The taps have been turned on.
Finance Minister Mike de Jong announced Tuesday nearly $3 billion over the next three years in social spending, with significant investments for children and families, housing affordability and K-12 education.
"We are trying to ensure that we are providing the funding and support necessary to families, to government services, particularly to where the need is greatest and there has been some pressure," said de Jong on Tuesday.
"We are trying to marshal our fiscal strength."
- Health premiums cut in half in pre-election B.C. budget
- 10 things you need to know about B.C. Budget 2017
It's part of a significant increase in overall spending from the government over the last two years, including $902 million in higher statutory spending in the last quarterly update for 2016/2017.
All told, expenses were $44.4 billion in 2014/2015 and are expected to be $50.2 billion for 2017/2018.
The main investments, many of which had previously been announced, include:
- $740 million over three years to the Ministry of Education, much of which will cover an agreement with the B.C. Teachers' Federation following its Supreme Court of Canada victory on class size and composition
- $920 million to build over 5,200 affordable and supportive housing units throughout the province
- $287 million over three years to the Ministry of Children and Family Development, including $120 million to begin addressing recommendations from the Grand Chief Ed John Report on Indigenous Child Welfare
- $199 million to increase disability assistance payments by $50 a month
But De Jong said the increases were only possible because of British Columbia's continued economic strength: the province has had the highest increase in Canada in real GDP growth for two straight years, the first time that has happened in decades.
"We can do something that no other jurisdiction in Canada can do. We can increase spending in areas where it is appropriate to do that, and we can do that without a deficit," said De Jong.
"That is the result of some discipline … if anyone thinks were going to apologize for that, we're not."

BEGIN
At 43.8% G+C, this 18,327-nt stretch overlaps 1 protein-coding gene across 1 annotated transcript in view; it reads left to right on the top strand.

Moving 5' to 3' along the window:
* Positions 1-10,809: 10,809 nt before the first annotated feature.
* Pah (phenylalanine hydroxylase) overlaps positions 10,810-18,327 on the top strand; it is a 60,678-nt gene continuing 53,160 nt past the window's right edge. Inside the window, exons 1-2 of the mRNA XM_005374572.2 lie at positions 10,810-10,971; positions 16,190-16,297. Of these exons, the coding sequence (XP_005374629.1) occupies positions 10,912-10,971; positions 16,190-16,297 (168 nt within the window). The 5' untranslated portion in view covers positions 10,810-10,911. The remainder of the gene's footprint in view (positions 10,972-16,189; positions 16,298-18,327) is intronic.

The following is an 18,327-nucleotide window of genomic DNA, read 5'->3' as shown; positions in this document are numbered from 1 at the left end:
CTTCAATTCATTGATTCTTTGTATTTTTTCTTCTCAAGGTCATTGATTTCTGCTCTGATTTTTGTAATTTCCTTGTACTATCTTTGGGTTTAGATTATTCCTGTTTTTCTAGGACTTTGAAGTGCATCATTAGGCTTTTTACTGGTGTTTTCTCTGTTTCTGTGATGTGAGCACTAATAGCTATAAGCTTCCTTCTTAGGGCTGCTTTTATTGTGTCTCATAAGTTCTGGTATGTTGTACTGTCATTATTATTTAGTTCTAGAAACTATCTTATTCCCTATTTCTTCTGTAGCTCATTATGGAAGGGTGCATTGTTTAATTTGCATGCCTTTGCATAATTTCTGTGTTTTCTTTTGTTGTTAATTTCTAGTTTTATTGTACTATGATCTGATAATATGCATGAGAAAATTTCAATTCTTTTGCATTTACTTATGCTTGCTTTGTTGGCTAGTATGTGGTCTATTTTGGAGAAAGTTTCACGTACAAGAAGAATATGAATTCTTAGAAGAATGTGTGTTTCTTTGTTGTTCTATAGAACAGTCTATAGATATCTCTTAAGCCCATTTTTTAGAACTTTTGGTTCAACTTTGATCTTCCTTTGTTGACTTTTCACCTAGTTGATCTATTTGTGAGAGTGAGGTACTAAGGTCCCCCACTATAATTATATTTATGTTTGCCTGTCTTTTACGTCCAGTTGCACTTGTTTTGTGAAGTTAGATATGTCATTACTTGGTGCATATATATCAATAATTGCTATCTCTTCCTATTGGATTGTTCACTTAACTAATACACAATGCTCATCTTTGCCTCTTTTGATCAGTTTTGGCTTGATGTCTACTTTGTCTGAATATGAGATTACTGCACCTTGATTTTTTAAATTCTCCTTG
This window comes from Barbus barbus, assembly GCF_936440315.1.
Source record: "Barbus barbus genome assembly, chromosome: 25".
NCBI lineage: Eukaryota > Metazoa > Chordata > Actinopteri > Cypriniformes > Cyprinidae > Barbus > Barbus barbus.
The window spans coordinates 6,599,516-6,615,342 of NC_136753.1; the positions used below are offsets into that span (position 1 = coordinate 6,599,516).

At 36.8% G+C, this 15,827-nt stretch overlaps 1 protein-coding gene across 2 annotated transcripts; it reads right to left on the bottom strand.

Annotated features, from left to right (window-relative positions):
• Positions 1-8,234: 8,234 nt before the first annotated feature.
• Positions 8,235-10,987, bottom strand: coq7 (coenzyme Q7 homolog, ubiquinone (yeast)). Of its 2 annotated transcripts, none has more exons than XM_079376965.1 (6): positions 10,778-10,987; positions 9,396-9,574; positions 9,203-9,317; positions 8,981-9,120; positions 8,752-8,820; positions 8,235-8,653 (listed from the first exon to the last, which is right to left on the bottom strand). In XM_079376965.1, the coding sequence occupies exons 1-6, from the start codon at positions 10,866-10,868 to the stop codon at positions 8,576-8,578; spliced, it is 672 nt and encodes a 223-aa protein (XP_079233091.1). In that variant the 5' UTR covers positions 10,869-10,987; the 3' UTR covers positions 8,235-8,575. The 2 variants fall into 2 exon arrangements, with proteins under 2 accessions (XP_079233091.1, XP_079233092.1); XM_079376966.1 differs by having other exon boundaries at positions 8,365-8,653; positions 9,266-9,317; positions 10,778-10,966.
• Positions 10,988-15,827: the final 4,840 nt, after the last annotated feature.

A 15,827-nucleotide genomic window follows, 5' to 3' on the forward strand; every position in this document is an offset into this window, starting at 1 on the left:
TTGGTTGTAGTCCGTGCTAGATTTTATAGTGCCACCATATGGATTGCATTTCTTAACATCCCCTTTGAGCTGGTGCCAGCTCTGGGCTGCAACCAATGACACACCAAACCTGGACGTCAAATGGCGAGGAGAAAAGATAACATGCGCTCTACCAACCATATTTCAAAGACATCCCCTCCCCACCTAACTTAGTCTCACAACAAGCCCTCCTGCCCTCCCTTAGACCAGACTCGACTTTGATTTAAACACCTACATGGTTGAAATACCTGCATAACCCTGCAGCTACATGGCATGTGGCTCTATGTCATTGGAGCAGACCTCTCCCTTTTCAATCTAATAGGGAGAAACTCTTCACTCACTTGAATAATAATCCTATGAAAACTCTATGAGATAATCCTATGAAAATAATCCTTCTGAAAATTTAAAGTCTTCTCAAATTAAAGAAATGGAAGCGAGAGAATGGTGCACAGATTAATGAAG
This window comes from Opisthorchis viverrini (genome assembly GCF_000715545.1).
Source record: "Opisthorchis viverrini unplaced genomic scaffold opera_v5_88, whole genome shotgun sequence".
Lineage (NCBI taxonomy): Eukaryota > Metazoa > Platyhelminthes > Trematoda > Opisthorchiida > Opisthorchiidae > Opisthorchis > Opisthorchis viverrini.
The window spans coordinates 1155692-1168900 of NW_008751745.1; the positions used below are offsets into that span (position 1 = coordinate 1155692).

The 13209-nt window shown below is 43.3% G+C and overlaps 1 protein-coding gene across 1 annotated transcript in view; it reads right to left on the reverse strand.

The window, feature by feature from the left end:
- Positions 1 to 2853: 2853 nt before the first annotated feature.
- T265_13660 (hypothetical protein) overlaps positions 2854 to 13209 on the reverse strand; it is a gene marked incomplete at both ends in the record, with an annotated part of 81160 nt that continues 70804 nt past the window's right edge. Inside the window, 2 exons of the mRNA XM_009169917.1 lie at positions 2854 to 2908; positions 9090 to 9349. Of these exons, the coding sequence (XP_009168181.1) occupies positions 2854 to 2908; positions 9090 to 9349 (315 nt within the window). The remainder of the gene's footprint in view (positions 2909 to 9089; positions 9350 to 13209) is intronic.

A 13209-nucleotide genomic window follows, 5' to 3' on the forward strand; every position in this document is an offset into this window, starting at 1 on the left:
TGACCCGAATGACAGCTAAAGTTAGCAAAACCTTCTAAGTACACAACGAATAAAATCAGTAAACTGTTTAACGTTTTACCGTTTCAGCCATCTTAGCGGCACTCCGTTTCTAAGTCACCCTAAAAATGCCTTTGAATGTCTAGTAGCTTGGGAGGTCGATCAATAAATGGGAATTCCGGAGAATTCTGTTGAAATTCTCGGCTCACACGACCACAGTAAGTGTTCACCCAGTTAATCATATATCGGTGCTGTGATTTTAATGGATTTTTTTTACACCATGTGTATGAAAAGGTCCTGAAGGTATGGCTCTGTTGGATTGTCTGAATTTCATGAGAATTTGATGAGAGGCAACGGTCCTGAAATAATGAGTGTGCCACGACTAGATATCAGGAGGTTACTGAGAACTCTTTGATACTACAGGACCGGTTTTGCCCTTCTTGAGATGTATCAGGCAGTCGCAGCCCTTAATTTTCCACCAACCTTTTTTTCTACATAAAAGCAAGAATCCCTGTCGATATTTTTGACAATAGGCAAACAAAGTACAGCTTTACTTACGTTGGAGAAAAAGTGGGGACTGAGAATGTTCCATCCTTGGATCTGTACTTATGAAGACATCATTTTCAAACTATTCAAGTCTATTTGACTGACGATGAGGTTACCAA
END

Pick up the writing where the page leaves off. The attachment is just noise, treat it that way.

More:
One area of social assistance that didn't see increases was welfare: monthly payments remain capped at $610 a month.
"We are anxious to ensure you have the best possible opportunity to return to what you want to do, which is return to the workforce," said de Jong of welfare recipients.
BCTF deal not yet finalized
The Ministry of Education will see its budget rise by $306 million in the next fiscal year (from $5.6 to $5.9 billion), the highest year-over-year increase in its history.
Some of that comes from previous announcements — an additional $50 million for teachers and $29 million for school supplies — but the bulk of it comes from an anticipated agreement with the BCTF on class size and composition, following the BCTF's victory in the Supreme Court of Canada late last year.
"There are talks underway now, and they're complicated talks," said de Jong.
"The parties are moving in the right direction. What I didn't want to do is jeopardize the prospects for success by unilaterally declaring 'I think the settlement will be x amount.'"
BCTF President Glen Hansman agreed that the two sides were close, but said an agreement needed to be in place by mid-March so that school districts could properly budget for next year.
"Some of the money is only there because the court has ordered it … the guarantees need to be restored, and the money to go along with that," he added.
He also expressed concern that there wasn't enough increases to cover the changes in curriculum underway.
"We're changing all the curriculum, in all the classes, in all the grade levels. We need a multi-year commitment."